There were some techniques and theories that seemed to particularly well suited for military use because of their ability to clean up contamination, deal with large amounts of runoff, as off a tarmac or runway, or provide both earth sheltered security and temperature regulation. Mycoremediation is the use of fungus to clean contaminated soil of fuels, heavy metals, and other toxins. This technique is not widely known, although it seems to be gaining a foothold within the Federal Government, as they use it to clean up superfund sites. It would probably decrease costs at fuel depots and other hazardous waste storage areas. The creation of swales is a technique for slowing runoff and preventing erosion. This has the added benefit of creating space for beneficial tree plantings in areas that would otherwise be desert, which in turn cool the surrounding area and could provide local populations with important food, fuel, or fodder. Finally, earth building techniques, such as the creation of wallipinis, which are sunken greenhouses, provide not only powerful protection from incoming projectiles and bombardment, but use the mass of the earth and buried pipes to regulate temperature inside living or growing space. It seemed way better than a Hesco barrier to me.

5. RECOMMENDATIONS: Permaculture, as a discipline, should be a tool at the disposal of any expeditionary-minded commander. This is not to say that every Air Force Officer should receive Permaculture Design training, but simply being aware of the impact that Permacultural knowledge could have alleviate the pressure on logistics trains and build better relations with local nationals would be enough. The combination of the long-term thought that goes into Permaculture designs and low cost of many solutions will act as a force multiplier for any further expeditions into austere environments. Both low and large footprint forces could benefit significantly from utilizing permacultural techniques, and, unlike conventional methods, the larger the footprint, the lower the cost per Airman, because of increased access to areas that can be cultivated or utilized. It would probably make the most sense to send Civil Engineering personnel to practical Permaculture courses, but any Airman or Commander could benefit from the way the design methodology encourages practitioners to think strategically, stretch their minds in to the future, and value otherwise overlooked resources.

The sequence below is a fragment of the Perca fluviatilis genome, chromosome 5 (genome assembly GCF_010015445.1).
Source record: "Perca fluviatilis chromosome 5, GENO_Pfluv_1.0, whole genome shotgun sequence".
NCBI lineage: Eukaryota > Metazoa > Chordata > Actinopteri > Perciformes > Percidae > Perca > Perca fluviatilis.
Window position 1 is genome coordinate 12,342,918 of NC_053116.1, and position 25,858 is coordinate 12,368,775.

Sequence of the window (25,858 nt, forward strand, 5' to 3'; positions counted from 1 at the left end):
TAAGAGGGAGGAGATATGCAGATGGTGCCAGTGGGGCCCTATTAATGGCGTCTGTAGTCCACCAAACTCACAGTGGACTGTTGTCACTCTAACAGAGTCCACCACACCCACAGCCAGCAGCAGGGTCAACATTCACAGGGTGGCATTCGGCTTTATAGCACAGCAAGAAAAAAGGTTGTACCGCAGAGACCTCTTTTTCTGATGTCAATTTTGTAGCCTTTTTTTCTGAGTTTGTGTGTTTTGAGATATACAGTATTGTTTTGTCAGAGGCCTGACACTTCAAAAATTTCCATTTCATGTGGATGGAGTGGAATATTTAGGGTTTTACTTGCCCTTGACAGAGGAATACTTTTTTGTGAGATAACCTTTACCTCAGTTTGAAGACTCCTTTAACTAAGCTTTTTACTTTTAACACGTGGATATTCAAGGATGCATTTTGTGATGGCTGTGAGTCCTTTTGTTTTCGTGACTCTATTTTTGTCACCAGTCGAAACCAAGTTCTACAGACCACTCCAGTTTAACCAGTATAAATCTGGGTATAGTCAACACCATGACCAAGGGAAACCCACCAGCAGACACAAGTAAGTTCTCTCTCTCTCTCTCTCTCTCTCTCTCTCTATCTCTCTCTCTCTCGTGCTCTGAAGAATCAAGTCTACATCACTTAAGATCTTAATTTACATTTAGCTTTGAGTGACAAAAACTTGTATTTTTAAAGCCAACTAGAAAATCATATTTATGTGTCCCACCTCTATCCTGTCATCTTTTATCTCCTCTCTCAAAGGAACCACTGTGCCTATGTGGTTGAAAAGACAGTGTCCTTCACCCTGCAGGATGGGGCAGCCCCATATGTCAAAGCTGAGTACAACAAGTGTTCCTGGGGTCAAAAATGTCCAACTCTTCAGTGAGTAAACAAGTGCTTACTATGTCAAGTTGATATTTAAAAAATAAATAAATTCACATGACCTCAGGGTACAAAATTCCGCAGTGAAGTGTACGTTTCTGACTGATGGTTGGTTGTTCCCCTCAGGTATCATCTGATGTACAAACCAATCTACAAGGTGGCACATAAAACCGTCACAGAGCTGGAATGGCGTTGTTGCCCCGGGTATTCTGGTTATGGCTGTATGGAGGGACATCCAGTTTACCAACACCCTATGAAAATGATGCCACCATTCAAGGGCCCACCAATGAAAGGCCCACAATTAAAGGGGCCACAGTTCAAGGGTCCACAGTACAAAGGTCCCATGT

A Permaculturist’s Pledge

I, (Scott David Church)*, do hereby solemnly (and playfully) promise myself, and any others present, that I will care for the Earth, care for people, and take no more than my fair share for personal use. I understand my personal use, in fact, as working to to regenerate life in the land, in my communities, and in myself (my spirit, my soul, being, my Oneness). I will honor the efforts of my fellow Permaculturists in any form I find them. I will examine both intent and effect in my observation. I will give feedback lovingly, and accept the burden of working on myself. My network gives me strength, and I give back to it what I can, knowing that the stronger my network, the stronger I am. I take this obligation freely. I pledge to discharge these sacred duties faithfully, so help me (God/Goddess/me/nature/FSM).